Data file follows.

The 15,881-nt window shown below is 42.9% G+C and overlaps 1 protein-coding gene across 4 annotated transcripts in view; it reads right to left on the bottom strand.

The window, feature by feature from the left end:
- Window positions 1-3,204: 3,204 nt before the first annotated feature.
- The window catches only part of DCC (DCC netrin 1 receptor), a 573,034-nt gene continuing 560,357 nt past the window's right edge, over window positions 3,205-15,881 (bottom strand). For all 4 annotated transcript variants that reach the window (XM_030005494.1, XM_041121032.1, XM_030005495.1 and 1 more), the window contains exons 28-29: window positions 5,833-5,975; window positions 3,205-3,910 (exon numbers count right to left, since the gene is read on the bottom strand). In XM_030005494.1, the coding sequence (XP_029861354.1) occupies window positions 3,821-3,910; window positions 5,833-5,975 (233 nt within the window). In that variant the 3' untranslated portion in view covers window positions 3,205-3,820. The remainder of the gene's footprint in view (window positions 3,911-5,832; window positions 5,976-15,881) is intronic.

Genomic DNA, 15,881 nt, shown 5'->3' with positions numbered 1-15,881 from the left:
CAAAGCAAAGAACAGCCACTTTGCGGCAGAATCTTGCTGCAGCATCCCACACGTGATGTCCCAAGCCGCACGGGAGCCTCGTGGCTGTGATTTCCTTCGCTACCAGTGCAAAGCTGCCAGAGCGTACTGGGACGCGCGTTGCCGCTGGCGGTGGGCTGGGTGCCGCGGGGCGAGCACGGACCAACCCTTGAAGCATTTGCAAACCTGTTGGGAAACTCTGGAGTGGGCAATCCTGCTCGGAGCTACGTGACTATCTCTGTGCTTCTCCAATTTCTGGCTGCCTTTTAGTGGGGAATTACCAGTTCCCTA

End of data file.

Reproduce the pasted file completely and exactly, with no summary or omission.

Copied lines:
The 15,881-nt window shown below is 42.9% G+C and overlaps 1 protein-coding gene across 4 annotated transcripts in view; it reads right to left on the bottom strand.

The window, feature by feature from the left end:
- Window positions 1-3,204: 3,204 nt before the first annotated feature.
- The window catches only part of DCC (DCC netrin 1 receptor), a 573,034-nt gene continuing 560,357 nt past the window's right edge, over window positions 3,205-15,881 (bottom strand). For all 4 annotated transcript variants that reach the window (XM_030005494.1, XM_041121032.1, XM_030005495.1 and 1 more), the window contains exons 28-29: window positions 5,833-5,975; window positions 3,205-3,910 (exon numbers count right to left, since the gene is read on the bottom strand). In XM_030005494.1, the coding sequence (XP_029861354.1) occupies window positions 3,821-3,910; window positions 5,833-5,975 (233 nt within the window). In that variant the 3' untranslated portion in view covers window positions 3,205-3,820. The remainder of the gene's footprint in view (window positions 3,911-5,832; window positions 5,976-15,881) is intronic.

Genomic DNA, 15,881 nt, shown 5'->3' with positions numbered 1-15,881 from the left:
CAAAGCAAAGAACAGCCACTTTGCGGCAGAATCTTGCTGCAGCATCCCACACGTGATGTCCCAAGCCGCACGGGAGCCTCGTGGCTGTGATTTCCTTCGCTACCAGTGCAAAGCTGCCAGAGCGTACTGGGACGCGCGTTGCCGCTGGCGGTGGGCTGGGTGCCGCGGGGCGAGCACGGACCAACCCTTGAAGCATTTGCAAACCTGTTGGGAAACTCTGGAGTGGGCAATCCTGCTCGGAGCTACGTGACTATCTCTGTGCTTCTCCAATTTCTGGCTGCCTTTTAGTGGGGAATTACCAGTTCCCTA